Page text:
They also are sometimes used by restaurants for frying. Many larger chains have phased them out, but smaller restaurants may still get food containing trans fats from suppliers.
How can the government get rid of them? The FDA said it has made a preliminary determination that trans fats no longer fall in the agency's "generally recognized as safe" category, which covers thousands of additives that manufacturers can add to foods without FDA review. Once trans fats are off the list, anyone who wants to use them would have to petition the agency for a regulation allowing it, and that would likely not be approved.
The fats are created when hydrogen is added to vegetable oil to make it more solid, which is why they are often called partially hydrogenated oils. The FDA is not targeting small amounts of trans fats that occur naturally in some meat and dairy products, because they would be too difficult to remove and aren't considered a major public health threat on their own.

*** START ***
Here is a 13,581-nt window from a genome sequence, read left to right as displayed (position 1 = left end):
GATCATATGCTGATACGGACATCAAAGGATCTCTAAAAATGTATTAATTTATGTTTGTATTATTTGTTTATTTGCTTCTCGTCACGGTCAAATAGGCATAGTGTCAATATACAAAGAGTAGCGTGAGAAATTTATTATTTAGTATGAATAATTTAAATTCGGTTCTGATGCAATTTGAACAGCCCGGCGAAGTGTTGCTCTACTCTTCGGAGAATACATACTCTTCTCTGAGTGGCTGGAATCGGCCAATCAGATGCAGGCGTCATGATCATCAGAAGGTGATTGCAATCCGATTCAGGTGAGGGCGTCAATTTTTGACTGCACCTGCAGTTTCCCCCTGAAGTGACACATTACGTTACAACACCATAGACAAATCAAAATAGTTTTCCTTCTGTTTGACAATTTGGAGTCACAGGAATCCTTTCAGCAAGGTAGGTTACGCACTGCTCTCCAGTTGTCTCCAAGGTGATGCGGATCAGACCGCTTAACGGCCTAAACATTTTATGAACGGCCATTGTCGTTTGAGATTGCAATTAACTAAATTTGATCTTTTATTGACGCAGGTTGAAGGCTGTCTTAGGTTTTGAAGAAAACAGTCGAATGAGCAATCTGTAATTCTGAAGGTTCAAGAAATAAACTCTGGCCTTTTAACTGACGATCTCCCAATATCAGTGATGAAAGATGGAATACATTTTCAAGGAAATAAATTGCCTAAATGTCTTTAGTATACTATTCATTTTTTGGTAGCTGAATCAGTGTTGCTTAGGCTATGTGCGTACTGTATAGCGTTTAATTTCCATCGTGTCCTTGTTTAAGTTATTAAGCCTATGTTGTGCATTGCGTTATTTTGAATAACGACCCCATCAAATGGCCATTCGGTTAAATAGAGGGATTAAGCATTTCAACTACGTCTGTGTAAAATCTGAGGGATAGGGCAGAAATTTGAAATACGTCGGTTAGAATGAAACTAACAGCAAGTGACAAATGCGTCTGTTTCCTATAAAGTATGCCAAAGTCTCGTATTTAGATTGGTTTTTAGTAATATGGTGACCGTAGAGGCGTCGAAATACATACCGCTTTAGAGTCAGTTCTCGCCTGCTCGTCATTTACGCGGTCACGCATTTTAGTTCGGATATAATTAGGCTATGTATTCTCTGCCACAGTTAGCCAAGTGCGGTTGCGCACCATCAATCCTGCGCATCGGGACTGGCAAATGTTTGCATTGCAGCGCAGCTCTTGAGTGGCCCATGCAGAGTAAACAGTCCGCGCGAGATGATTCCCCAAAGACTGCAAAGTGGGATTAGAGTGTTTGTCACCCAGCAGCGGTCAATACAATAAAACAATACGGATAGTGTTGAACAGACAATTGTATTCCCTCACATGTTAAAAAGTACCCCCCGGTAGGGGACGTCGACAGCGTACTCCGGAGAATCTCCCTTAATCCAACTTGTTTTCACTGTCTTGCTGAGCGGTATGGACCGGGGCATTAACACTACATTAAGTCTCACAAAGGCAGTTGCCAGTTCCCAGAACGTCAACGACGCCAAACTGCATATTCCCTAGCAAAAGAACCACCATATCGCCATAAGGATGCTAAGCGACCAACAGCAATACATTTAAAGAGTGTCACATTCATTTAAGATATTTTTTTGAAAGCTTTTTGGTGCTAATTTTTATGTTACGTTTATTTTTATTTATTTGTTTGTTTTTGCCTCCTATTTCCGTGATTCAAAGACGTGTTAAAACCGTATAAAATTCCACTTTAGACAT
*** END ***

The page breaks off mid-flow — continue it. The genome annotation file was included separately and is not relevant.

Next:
Many companies have already phased out trans fats, prompted by new nutrition labels introduced by FDA in 2006 that list trans fats and by an increasing number of local laws, like one in New York City, that have banned them. In 2011, Wal-Mart pledged to remove all artificial trans fats from the foods the company sells by 2016. Recent school lunch guidelines prevent them from being served in cafeterias.
In a statement, New York City Mayor Michael Bloomberg said it was his city's 2008 ban that led to much of the progress. "Our prohibition on trans fats was one of many bold public health measures that faced fierce initial criticism, only to gain widespread acceptance and support," he said.
Indeed, consumers are eating less of the fat. According to the FDA, trans fat intake among Americans declined from 4.6 grams per day in 2003 to around one gram in 2012.